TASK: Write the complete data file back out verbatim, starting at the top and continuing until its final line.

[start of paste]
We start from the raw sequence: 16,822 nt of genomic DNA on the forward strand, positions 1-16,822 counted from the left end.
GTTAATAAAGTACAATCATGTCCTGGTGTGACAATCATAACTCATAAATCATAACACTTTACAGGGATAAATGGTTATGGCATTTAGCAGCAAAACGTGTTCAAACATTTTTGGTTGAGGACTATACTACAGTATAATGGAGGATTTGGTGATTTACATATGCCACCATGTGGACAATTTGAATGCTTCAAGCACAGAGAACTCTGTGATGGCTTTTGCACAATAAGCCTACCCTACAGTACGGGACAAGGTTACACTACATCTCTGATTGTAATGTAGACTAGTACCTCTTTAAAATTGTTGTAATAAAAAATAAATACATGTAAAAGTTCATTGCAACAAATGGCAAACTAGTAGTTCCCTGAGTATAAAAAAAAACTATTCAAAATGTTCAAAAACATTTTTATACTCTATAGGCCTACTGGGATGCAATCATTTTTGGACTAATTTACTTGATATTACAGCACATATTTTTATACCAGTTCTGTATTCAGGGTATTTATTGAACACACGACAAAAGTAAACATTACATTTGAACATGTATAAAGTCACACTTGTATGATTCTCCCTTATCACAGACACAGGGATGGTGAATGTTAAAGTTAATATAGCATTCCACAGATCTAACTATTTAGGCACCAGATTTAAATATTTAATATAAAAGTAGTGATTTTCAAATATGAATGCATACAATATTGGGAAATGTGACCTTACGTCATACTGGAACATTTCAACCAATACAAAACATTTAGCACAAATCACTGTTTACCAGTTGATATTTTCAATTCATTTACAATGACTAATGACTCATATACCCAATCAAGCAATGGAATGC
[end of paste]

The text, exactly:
We start from the raw sequence: 16,822 nt of genomic DNA on the forward strand, positions 1-16,822 counted from the left end.
GTTAATAAAGTACAATCATGTCCTGGTGTGACAATCATAACTCATAAATCATAACACTTTACAGGGATAAATGGTTATGGCATTTAGCAGCAAAACGTGTTCAAACATTTTTGGTTGAGGACTATACTACAGTATAATGGAGGATTTGGTGATTTACATATGCCACCATGTGGACAATTTGAATGCTTCAAGCACAGAGAACTCTGTGATGGCTTTTGCACAATAAGCCTACCCTACAGTACGGGACAAGGTTACACTACATCTCTGATTGTAATGTAGACTAGTACCTCTTTAAAATTGTTGTAATAAAAAATAAATACATGTAAAAGTTCATTGCAACAAATGGCAAACTAGTAGTTCCCTGAGTATAAAAAAAAACTATTCAAAATGTTCAAAAACATTTTTATACTCTATAGGCCTACTGGGATGCAATCATTTTTGGACTAATTTACTTGATATTACAGCACATATTTTTATACCAGTTCTGTATTCAGGGTATTTATTGAACACACGACAAAAGTAAACATTACATTTGAACATGTATAAAGTCACACTTGTATGATTCTCCCTTATCACAGACACAGGGATGGTGAATGTTAAAGTTAATATAGCATTCCACAGATCTAACTATTTAGGCACCAGATTTAAATATTTAATATAAAAGTAGTGATTTTCAAATATGAATGCATACAATATTGGGAAATGTGACCTTACGTCATACTGGAACATTTCAACCAATACAAAACATTTAGCACAAATCACTGTTTACCAGTTGATATTTTCAATTCATTTACAATGACTAATGACTCATATACCCAATCAAGCAATGGAATGC